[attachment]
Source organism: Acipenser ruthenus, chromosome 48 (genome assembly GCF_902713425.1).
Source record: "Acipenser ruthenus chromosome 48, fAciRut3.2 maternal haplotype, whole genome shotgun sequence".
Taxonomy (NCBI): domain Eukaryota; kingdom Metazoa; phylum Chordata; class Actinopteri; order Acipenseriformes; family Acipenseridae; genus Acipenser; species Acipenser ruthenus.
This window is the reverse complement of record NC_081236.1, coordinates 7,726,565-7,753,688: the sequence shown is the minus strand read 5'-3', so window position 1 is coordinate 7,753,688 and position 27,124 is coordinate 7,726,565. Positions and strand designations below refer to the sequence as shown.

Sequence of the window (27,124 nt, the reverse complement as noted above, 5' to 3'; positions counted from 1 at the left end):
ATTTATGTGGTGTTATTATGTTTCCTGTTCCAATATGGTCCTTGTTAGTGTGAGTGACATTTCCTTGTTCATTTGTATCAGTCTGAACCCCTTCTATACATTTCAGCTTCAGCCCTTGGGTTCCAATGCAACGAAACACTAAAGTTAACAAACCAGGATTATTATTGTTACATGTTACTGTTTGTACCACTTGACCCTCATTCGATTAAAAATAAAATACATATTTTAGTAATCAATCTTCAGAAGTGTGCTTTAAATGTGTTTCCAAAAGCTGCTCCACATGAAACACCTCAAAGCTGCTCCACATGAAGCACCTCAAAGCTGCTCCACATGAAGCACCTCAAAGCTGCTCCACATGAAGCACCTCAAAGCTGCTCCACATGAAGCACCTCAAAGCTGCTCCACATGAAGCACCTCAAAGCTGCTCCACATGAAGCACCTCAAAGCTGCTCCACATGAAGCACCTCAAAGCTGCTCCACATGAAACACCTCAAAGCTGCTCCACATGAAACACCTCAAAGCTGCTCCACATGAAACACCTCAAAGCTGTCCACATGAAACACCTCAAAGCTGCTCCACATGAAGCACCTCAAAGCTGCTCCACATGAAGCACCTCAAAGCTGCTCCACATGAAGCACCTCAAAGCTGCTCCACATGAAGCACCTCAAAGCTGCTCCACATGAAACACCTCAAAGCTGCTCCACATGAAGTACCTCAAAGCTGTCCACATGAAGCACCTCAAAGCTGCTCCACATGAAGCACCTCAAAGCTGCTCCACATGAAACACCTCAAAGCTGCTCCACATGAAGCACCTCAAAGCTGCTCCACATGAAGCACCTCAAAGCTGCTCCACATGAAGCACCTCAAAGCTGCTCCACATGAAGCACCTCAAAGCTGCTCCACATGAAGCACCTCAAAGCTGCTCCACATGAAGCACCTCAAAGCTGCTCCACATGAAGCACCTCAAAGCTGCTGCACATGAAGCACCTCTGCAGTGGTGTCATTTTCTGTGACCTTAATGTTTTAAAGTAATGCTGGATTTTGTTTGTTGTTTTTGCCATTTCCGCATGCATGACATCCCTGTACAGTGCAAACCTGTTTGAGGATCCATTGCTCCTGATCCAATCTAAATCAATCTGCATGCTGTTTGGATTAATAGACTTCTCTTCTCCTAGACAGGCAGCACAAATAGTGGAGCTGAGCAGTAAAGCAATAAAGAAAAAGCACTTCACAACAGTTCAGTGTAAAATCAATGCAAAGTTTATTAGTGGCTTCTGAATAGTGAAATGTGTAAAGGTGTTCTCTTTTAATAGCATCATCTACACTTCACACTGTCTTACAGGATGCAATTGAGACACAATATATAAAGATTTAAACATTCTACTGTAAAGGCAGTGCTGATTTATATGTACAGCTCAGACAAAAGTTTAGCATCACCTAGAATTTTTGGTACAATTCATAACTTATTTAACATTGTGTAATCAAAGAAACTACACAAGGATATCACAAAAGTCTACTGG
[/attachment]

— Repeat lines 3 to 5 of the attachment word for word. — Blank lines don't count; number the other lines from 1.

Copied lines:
Taxonomy (NCBI): domain Eukaryota; kingdom Metazoa; phylum Chordata; class Actinopteri; order Acipenseriformes; family Acipenseridae; genus Acipenser; species Acipenser ruthenus.
This window is the reverse complement of record NC_081236.1, coordinates 7,726,565-7,753,688: the sequence shown is the minus strand read 5'-3', so window position 1 is coordinate 7,753,688 and position 27,124 is coordinate 7,726,565. Positions and strand designations below refer to the sequence as shown.

Sequence of the window (27,124 nt, the reverse complement as noted above, 5' to 3'; positions counted from 1 at the left end):